Geographic Variation in the Health and Economic Determinants and Outcomes of Elective Surgery

Associate Name: Lauren Nicholas

Funding Source/Period of the Grant: NIA K01 04/01/12-03/31/17

Description:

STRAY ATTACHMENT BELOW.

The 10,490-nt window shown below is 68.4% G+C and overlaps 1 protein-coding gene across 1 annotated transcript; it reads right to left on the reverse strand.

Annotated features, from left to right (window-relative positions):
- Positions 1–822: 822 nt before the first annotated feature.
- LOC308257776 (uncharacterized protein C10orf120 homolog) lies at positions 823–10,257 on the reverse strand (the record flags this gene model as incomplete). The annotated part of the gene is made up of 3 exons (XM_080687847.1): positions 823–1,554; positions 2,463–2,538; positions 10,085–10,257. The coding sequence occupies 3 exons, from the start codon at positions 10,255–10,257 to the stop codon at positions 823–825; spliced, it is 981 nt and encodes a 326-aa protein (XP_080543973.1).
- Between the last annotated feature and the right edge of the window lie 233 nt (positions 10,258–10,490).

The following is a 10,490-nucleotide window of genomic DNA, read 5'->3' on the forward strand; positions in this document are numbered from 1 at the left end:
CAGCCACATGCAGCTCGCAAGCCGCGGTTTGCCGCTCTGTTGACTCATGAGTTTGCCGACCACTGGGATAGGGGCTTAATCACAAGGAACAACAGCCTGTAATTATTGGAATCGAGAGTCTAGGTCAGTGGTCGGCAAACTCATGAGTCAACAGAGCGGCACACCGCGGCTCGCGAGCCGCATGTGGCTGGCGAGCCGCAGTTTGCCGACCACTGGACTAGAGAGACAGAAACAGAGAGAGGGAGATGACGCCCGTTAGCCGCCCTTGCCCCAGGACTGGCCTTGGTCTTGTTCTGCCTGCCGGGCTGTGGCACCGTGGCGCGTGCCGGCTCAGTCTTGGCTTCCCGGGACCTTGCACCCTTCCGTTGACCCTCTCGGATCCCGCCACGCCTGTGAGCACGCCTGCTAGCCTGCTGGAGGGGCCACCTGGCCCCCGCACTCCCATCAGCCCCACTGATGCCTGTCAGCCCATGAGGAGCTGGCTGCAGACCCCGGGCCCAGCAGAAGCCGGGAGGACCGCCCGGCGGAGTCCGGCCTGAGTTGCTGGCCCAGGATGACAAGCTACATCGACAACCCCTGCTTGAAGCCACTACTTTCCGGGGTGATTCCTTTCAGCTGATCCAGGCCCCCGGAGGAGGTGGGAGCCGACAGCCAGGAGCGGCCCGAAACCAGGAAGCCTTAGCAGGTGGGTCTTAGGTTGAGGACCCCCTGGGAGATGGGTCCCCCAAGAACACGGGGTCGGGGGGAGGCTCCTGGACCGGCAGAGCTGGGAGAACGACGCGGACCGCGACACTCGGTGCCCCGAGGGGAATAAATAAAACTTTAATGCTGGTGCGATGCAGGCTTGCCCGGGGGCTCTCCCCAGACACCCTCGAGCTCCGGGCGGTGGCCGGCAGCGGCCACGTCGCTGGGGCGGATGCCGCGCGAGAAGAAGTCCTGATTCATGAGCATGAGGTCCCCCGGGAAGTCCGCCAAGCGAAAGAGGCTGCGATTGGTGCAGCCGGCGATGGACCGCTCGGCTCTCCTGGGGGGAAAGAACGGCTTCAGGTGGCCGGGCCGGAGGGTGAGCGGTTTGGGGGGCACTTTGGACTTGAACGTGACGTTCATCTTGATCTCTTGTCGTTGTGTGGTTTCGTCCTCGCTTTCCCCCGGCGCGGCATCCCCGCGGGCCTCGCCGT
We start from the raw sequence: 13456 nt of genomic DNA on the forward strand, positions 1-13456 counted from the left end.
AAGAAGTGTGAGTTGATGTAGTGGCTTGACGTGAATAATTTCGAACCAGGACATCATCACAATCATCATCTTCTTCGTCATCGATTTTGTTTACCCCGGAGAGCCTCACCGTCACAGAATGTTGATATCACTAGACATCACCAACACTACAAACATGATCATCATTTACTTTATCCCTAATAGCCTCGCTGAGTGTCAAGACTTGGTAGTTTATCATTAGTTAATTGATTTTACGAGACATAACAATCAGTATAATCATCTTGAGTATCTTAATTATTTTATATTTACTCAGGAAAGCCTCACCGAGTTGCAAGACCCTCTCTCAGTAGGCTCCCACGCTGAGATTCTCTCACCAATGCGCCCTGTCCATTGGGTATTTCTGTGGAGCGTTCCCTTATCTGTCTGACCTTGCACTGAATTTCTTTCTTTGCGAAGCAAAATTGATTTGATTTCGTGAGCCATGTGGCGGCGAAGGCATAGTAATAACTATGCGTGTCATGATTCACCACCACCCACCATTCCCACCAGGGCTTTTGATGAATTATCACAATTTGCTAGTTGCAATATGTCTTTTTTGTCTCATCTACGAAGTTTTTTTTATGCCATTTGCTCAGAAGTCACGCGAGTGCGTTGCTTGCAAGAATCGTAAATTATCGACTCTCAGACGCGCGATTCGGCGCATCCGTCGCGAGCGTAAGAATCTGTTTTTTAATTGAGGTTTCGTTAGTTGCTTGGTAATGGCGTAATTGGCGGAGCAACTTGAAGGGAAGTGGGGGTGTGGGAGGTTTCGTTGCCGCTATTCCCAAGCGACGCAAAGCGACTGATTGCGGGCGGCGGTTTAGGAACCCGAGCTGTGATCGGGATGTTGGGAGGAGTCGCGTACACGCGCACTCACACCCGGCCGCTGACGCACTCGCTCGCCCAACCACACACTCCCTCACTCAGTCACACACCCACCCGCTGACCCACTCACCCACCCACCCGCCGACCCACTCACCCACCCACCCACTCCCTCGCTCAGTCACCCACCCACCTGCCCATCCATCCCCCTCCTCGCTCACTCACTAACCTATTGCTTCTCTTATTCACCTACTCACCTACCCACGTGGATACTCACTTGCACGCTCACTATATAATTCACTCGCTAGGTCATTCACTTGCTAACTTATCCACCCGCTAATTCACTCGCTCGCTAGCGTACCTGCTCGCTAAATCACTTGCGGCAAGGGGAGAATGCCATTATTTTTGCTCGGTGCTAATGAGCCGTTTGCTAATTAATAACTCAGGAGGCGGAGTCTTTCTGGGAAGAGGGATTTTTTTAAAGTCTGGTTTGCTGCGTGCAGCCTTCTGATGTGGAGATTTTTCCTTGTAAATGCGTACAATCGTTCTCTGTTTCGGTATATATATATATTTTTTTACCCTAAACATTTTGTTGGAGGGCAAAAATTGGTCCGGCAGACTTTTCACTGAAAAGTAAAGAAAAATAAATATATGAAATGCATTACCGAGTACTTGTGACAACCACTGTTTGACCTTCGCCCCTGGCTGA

The value of high levels of healthcare spending and utilization in the United States is frequently questioned. Using Medicare claims data, Dartmouth Atlas Project researchers identify significant geographic variation in overall spending and use of discretionary and expensive services though patients in higher spending regions do not live longer or report greater overall satisfaction with care received. While more intensive healthcare utilization may not extend patients' lives, there may be important and currently unappreciated consequences of additional treatments for multiple dimensions of patient well-being, including functional status and productive engagement (e.g., working for pay, volunteering, and providing unpaid care to family members). This study assesses the effect of elective surgery to treat four common chronic conditions (arthritis, back pain, cataracts and heart disease) on health and disability outcomes related to quality of life including mobility and depression, and economic outcomes including paid and unpaid work. Longitudinal survey data from the Health and Retirement Study linked to respondents' Medicare claims and national Medicare data will facilitate a difference-in-differences approach to estimating a causal effect of surgery by comparing recipients to non-recipients over time. Geographic variation in practice patterns will allow comparisons of patients receiving surgery at different levels of disease severity. The results of this study will facilitate evidence-based policymaking by the Centers for Medicare and Medicaid Services and other payers, and make timely methodological contributions to the growing field of cost- effectiveness research. Patients, their families, and employers will be the ultimate beneficiaries of these findings as providers and payers can account for the effectiveness of healthcare interventions in preserving typically unmeasured aspects of health and productive engagement. This research will provide important information to policymakers implementing the Affordable Care Act and considering further changes to the Medicare program to address rising healthcare costs and the rapid growth of the over-65 population. Beyond the scientific aims, this career development award will provide training in gerontology, medicine, and public health for a PhD-trained health economist. The skills obtained during the training period will enable the candidate to perform cutting-edge research at the intersection of economics, medicine, and gerontology to inform health policies towards older adults. (from NIH RePORT)